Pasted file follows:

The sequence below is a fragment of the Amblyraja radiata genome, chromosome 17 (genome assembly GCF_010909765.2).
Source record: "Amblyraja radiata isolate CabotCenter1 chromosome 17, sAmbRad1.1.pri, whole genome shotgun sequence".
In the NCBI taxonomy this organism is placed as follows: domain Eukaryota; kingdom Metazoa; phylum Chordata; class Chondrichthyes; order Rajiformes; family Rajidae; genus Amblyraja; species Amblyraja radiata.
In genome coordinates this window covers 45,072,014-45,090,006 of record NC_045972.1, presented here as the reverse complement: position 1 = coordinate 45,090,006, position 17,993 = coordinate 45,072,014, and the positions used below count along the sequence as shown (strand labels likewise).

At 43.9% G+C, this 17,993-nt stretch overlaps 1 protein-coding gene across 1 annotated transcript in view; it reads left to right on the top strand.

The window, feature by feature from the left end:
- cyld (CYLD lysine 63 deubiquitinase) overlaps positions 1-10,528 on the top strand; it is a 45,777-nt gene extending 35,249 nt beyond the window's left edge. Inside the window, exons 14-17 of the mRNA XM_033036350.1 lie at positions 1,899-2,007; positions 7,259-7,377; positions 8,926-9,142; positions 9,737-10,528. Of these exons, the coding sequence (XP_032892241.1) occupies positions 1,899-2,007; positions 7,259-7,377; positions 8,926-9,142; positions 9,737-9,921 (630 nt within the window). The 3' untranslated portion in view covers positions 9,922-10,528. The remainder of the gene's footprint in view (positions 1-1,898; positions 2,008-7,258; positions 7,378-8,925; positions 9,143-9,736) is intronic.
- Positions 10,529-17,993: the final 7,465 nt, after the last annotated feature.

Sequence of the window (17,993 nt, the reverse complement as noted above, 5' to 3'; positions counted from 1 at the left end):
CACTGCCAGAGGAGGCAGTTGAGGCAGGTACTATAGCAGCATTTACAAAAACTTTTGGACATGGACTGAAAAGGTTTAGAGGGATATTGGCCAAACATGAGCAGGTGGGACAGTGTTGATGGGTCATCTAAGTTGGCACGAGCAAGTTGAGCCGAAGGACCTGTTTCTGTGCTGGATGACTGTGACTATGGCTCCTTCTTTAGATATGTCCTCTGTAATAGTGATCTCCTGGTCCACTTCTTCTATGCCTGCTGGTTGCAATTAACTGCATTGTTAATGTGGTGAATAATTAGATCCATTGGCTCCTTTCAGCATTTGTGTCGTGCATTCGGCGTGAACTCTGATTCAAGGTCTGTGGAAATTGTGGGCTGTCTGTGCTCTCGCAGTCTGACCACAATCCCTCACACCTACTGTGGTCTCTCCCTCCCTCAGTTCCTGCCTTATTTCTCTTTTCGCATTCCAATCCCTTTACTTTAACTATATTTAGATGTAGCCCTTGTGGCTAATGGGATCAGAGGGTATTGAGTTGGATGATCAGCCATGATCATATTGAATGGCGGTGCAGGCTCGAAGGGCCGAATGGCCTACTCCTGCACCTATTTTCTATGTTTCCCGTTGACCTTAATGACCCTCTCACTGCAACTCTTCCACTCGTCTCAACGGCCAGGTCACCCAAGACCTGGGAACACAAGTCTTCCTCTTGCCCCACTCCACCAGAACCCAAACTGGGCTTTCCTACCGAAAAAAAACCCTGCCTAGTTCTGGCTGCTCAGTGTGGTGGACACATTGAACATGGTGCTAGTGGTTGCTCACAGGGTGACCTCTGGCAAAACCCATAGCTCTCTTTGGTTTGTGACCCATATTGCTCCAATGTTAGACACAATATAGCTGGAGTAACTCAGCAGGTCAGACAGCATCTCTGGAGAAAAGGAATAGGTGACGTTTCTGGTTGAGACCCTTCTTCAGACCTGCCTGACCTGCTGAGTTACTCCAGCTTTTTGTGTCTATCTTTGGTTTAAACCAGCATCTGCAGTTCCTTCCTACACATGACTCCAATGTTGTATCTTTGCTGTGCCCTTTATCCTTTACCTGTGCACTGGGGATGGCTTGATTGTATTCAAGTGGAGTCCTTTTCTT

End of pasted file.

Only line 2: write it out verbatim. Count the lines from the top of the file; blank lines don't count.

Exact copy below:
Source record: "Amblyraja radiata isolate CabotCenter1 chromosome 17, sAmbRad1.1.pri, whole genome shotgun sequence".